Why Borosil Renewables Has No Local Competition

A country with a 100 GW solar power target has only one solar glass manufacturer. 

Photovoltaic cells sit on a glass solar panel. (Photographer: Andrey Rudakov/Bloomberg)
Photovoltaic cells sit on a glass solar panel. (Photographer: Andrey Rudakov/Bloomberg)

Fans of Peter Thiel’s Zero To One book and its focus on building monopoly businesses will be drawn to the Borosil Renewables story. But will they buy into it?

The 10-year-old company has in that decade remained India’s only manufacturer of solar glass, used to make modules for solar power generation. In that time India has doubled its emphasis on solar power with a target of 100 gigawatts by 2022. And though the country is barely halfway there, even that’s generated considerable opportunity for module manufacturers and in turn Borosil Renewables Ltd. In 2019, it completed a more than doubling of capacity, from 180 tonnes per day to 450 tpd. It’s now embarking on a plan to take that to 950 tpd in 18 months and just raised Rs 200 crore via share sale to institutional investors.

Yet, no other company has been drawn to this business?

It’s a very taxing and demanding production process, Pradeep Kheruka, the company’s promoter and executive chairman, said in an interview to BloombergQuint. “A lot of technology goes into this plus we’ve been in this now for the last 11 years and we have whittled down our costs to so much that even though the competition from China is heavily subsidised, we’re still able to compete with them and in the second quarter of this financial year we were able to achieve 28.5% Ebitda, which is quite decent.”

It’s unclear what specific technology may be serving as a barrier to competition. The company has no earmarked R&D budget. When asked about it in a post-earnings call with analysts Kheruka had said: “a lot of R&D is done on the fly which means while we are manufacturing the glass we take certain steps to change certain things and do certain things, so that usually goes in the cost of production only”.

When pressed all Kheruka explained in the interview is that the company’s technology moat is derived from the Borosil group’s 50-year experience in glassmaking. Kheruka is also promoter and chairman of Borosil Ltd.—a leading glass and glassware manufacturer.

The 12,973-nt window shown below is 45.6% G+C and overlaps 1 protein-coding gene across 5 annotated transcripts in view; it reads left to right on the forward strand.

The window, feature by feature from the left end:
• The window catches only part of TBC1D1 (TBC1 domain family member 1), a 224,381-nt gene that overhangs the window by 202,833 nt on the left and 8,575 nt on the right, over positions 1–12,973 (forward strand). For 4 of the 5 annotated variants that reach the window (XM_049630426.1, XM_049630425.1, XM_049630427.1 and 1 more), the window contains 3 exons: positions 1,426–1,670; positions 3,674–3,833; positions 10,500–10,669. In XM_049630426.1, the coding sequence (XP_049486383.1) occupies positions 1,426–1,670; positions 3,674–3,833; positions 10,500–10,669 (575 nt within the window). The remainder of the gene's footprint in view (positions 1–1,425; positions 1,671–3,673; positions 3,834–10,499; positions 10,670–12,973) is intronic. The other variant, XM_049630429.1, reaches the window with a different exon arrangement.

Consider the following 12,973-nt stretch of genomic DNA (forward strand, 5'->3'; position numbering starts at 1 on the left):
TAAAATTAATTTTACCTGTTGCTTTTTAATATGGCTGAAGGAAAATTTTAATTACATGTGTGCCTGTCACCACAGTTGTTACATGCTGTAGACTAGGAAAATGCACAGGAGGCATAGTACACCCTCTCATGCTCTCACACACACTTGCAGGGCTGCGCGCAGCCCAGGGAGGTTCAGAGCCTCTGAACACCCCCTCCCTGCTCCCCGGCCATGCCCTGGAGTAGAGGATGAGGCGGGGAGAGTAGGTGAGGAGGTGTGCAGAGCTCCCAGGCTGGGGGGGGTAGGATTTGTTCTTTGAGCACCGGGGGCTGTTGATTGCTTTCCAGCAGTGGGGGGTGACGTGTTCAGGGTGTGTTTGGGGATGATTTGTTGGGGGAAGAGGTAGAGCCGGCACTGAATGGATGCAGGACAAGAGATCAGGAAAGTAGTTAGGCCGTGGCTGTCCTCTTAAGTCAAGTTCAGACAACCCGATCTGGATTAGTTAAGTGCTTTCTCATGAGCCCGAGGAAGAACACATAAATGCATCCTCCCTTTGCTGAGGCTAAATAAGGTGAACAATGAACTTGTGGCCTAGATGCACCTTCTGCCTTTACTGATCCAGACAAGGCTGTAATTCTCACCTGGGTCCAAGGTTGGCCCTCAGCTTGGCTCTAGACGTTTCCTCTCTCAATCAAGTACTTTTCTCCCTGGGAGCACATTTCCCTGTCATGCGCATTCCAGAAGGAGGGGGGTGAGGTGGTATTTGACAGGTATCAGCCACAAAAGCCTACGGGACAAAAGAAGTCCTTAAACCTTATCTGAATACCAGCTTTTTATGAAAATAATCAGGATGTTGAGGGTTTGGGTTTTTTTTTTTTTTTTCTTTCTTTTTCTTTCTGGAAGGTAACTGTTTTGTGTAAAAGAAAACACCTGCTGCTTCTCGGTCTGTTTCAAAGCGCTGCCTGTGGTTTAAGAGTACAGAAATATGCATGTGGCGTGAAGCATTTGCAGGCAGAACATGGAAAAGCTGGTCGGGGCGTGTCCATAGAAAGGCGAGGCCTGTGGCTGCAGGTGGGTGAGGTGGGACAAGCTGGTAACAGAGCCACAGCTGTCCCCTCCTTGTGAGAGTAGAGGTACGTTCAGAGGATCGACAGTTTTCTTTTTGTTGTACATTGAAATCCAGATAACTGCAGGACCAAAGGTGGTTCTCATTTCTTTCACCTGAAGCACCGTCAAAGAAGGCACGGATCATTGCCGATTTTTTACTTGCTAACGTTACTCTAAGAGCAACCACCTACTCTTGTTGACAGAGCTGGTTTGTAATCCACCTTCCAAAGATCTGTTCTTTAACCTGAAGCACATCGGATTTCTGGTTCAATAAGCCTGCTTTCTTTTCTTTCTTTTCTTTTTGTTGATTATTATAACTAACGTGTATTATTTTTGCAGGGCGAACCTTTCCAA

Why Borosil Renewables Has No Local Competition

The only competition Borosil Renewables currently faces is from imports that contribute 60% of the supply of solar glass in India—Malaysia 42% and China 18% according to information shared by the company.

Last month, it won a government recommendation to impose an anti-dumping duty of 9.71% on imports from Malaysia, though its implementation will take a few months, Kheruka said. The grounds for the duty imposition were that the Malaysian unit was a conduit for supplies from China.

it has been a very challenging journey for us these last 11 years. We’ve been able to start turning a profit only after 2016 or thereabouts. So, before that we were just filling in the hole that we had dug for ourselves in the ground which had all come because of dumping from China or Chinese owned companies. With Malaysia, for example, the unit is a Chinese unit...
Pradeep Kheruka, Executive Chairman, Borosil Renewables

The duty will only help somewhat level the playing field and imports remain the price setter in India, Kheruka claimed. Mostly, because global players have 40 times the capacity in India. “There’s an ocean of glass out there compared to what we do.”

The pricing story is best described as short-term volatile. Import prices fell between May to July, the company said in the post-earnings call with analysts. But solar glass prices have since doubled on account of China’s big push for bifacial modules—with glass on both sides. The shortage may persist till new capacity comes online, Reuters reported. That’s boosted the price in India from Rs 98 per square metre to between Rs 160-170, Kheruka pointed out.

That could help further boost the company’s profit margin, which in the July-September quarter rose to 28.4%, aided by over 90% capacity utilisation. Now production is running “flat out”.

How does the company square such a high-profit margin with the demand for import restrictions?

“The world’s largest producer of solar glass is currently running at 50% Ebitda,” Kheruka said. That will make imports price setters for a long time.

...there is as much as 12 GW of module making capacity which has been announced. Even if 6 were to come up, we are only 2.5 GW today with both furnaces functioning. With the expansion, we would still be at 5 GW. If we are going to be producing 12 GW of modules in this country which seems more and more likely, then we (Borosil) still are going to be less than 50% (of that capacity).
Pradeep Kheruka, Executive Chairman, Borosil Renewables

Yet, the duty, and government schemes to encourage local manufacture of solar power components, will help encourage more solar glass manufacturers, he said, moments before warning that “manufacturing solar glass is a very tough act. Anybody who thinks about getting in has to be very sure about what he’s doing because it is a tough act to follow.”

Investors seem to believe that as well. Borosil Renewables’ share price has risen 320% this year to Rs 220, though it’s still a distance away from its five-year high of Rs 373 in August 2018.

Read the transcript of the full interview with Pradeep Kheruka here.